As gay liberation grows, we will find our uptight brothers and sisters, particularly those who are making a buck off our ghetto, coming on strong to defend the status quo. This is self-oppression: “don’t rock the boat”; “things in SF are OK”; “gay people just aren’t together”; “I’m not oppressed.” These lines are right out of the mouths of the straight establishment. A large part of our oppression would end if we would stop putting ourselves and our pride down.
In its more mild form, false consciousness is present among those who have successfully assimilated. For America, it turns out, oppresses different groups differently: While it persecutes homosexuals, segregates blacks, and subjugates women, it offers Asians and Chicanos the opportunity to assimilate. Assimilation, however, comes at the price of their authentic identity. In his Chicano Manifesto, Armando Rendon retells the story of his assimilation into “the white man’s world” and the eventual rediscovery and revival of his “Chicano soul”:
I owe my life to my Chicano people. They rescued me from the Anglo kiss of death, the monolingual, monocultural, and colorless gringo society. I no longer face a dilemma of identity or direction. That identity and direction have been charted for me by the Chicano—but to think I came that close to being sucked into the vacuum of the dominant society.
Given the power and lure of “Amerika,” as well as the pervasiveness of false consciousness among women and minorities, there is an urgent need to awaken the consciousness of the oppressed. The “vital first step,” Stokely Carmichael and Charles Hamilton argue in Black Power, is the forging of “a new consciousness.” The struggle for liberation must begin by liberating the mind of the oppressed.
Oppression and the Basis of Identity
Across all identitarian movements, identity is to a considerable extent shaped and defined by the consciousness of oppression. “We unite around our oppression,” the transvestite and transsexual liberationists proclaim, “as all oppressed groups unite around their particular oppression.” Only those who understand all that America has done and continues to do to their people and to other marginalized people can claim to be in touch with their authentic identity. Although this is rarely made explicit by the authors here examined, the assuming of one’s identity will inevitably be bound up with a sense of victimhood and with a growing alienation from America, as the spread of identitarian thinking in the ensuing decades has made undeniably clear.
The primacy of oppression in defining identity accounts for what is surely the least compelling aspect of contemporary identity politics: namely, the artificial nature of its constructed identities. Identitarian identities generally do not align with the actual identities of those on whose behalf they claim to speak. For example, both black Americans who are descended from slaves and Africans who have immigrated to America are viewed and labelled as African Americans by identitarians. Given the purported systemic nature of white racism, both presumably experience the same oppression and should be expected to unite around that shared experience. And yet the two groups of African Americans have very little in common—to say nothing of the great diversity within each group, in particular the African immigrants. “Sharing the common physical characteristics of skin color has not ensured cultural and economic unity between African immigrants and American born blacks,” John Arthur concludes in his study of the African diaspora in America. One study found that only “10 percent of African immigrants and 20 percent of African Americans said they have similar cultures.”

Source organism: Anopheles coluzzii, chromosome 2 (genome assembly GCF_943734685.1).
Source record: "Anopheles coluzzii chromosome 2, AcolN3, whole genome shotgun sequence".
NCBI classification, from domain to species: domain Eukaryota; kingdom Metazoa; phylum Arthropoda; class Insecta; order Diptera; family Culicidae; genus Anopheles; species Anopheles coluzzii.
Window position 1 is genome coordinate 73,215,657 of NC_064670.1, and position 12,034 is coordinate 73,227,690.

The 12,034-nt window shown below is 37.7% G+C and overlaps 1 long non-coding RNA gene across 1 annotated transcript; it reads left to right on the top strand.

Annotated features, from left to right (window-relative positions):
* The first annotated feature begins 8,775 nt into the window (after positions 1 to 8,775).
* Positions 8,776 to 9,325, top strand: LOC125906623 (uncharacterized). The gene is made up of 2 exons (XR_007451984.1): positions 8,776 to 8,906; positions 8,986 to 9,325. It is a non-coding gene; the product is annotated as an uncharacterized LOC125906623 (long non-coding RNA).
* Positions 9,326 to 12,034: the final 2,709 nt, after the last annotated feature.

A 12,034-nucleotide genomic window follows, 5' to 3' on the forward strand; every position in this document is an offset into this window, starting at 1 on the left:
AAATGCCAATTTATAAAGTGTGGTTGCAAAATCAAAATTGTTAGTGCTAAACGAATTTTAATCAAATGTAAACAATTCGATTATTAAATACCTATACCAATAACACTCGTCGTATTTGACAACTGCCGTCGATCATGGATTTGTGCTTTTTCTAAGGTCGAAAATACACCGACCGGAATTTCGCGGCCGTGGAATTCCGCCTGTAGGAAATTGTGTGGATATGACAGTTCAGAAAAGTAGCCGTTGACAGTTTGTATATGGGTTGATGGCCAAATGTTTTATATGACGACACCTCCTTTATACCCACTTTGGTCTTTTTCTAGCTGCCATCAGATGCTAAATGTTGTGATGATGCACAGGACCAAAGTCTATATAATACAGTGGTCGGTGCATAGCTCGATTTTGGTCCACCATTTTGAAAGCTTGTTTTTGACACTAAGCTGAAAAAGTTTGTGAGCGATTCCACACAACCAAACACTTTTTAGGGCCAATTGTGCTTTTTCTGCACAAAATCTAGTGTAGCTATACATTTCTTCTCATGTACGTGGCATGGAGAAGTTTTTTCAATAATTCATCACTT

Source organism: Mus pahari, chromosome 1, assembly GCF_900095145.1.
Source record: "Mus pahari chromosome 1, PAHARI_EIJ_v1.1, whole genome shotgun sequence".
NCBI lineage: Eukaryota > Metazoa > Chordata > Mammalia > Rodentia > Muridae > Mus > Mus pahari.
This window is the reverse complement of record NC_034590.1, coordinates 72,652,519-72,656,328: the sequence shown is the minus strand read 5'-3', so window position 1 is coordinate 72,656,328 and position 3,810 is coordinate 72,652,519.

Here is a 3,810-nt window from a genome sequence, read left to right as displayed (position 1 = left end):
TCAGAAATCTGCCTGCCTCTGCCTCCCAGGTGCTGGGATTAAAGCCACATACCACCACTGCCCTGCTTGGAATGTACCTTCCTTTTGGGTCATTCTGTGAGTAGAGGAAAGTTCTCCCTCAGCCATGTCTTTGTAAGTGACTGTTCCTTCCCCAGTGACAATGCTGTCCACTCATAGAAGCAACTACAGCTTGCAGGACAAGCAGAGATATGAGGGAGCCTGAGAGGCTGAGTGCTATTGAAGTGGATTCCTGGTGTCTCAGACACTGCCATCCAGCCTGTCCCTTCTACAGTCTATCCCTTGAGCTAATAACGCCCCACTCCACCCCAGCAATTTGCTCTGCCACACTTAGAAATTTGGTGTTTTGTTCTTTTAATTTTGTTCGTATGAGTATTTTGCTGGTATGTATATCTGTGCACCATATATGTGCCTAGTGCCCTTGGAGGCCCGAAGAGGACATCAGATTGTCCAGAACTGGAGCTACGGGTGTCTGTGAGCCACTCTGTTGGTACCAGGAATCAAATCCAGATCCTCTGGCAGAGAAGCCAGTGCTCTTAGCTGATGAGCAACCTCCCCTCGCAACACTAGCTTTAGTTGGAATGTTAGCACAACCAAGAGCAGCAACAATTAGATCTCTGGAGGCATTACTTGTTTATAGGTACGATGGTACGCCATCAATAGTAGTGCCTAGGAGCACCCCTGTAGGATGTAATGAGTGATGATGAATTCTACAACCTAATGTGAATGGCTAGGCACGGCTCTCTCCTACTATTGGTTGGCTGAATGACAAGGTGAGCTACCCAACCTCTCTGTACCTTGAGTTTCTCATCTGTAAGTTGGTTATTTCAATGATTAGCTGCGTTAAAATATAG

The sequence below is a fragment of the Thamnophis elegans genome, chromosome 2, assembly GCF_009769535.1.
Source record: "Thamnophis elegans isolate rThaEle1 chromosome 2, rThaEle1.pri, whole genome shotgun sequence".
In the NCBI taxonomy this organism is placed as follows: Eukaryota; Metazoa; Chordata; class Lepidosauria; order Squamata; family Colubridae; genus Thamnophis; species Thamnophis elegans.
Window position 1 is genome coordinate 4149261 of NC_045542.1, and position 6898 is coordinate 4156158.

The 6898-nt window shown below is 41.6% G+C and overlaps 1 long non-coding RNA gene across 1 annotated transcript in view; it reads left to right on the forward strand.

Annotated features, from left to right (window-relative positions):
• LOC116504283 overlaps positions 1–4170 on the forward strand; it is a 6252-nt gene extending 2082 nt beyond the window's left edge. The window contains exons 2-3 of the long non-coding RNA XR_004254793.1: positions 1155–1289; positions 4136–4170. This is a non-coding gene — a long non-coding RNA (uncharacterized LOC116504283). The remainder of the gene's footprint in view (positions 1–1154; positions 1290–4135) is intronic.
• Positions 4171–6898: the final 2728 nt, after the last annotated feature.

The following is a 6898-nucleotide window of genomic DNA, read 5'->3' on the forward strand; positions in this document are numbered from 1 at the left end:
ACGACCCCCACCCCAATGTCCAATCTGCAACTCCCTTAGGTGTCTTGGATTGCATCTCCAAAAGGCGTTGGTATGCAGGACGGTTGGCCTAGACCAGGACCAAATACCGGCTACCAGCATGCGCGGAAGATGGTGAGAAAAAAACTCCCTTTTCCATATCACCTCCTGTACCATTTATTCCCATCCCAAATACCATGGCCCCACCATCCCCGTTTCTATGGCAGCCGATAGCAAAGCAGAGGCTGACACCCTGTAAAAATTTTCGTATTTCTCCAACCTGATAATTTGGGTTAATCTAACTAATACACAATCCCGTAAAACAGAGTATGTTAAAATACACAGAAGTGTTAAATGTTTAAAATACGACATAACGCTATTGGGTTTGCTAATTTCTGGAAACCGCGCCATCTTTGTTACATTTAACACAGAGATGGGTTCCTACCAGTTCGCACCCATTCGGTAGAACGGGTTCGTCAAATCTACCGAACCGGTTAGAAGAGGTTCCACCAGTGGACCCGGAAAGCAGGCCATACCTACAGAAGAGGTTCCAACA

The primacy of oppression in defining identity accounts for what is surely the least compelling aspect of contemporary identity politics: the artificial nature of its constructed identities.
The two groups not only have different identities; they do not appear even to get along all that well. “Black immigrants, see black Americans as lazy, disorganized, and obsessed with racial images, and having a laissez-faire attitude toward family life and child raising,” Arthur writes. “On their part, native-born American blacks view black immigrants as arrogant and oblivious to the racial tensions between blacks and whites.” There is evidence that black Americans resent African immigrants and their children for taking advantage of affirmative action programs designed for them. The two groups also do not intermarry at high rates.
A similar analysis could be applied to other identitarian identities, from LGBT to Asian American. It is rather telling that the only people who would label both a Filipino American and a Chinese American “Asian” are identitarian ideologues and actual racists. Identitarians, in effect, look at the world through the eyes of a white racist (or misogynist or homophobe). Their justification for doing so is of course different, but the end result is the same: People are defined by their looks (or by their sexual preference)—not by their religious faith, beliefs, accomplishments, interests, or cultural traditions. The only glue that binds together the vast, diverse, and at times amorphous identitarian identities is what they are not, rather than what they actually are. All Asians are not white, in the same way that all lesbians, gays, and bisexuals are not heterosexual.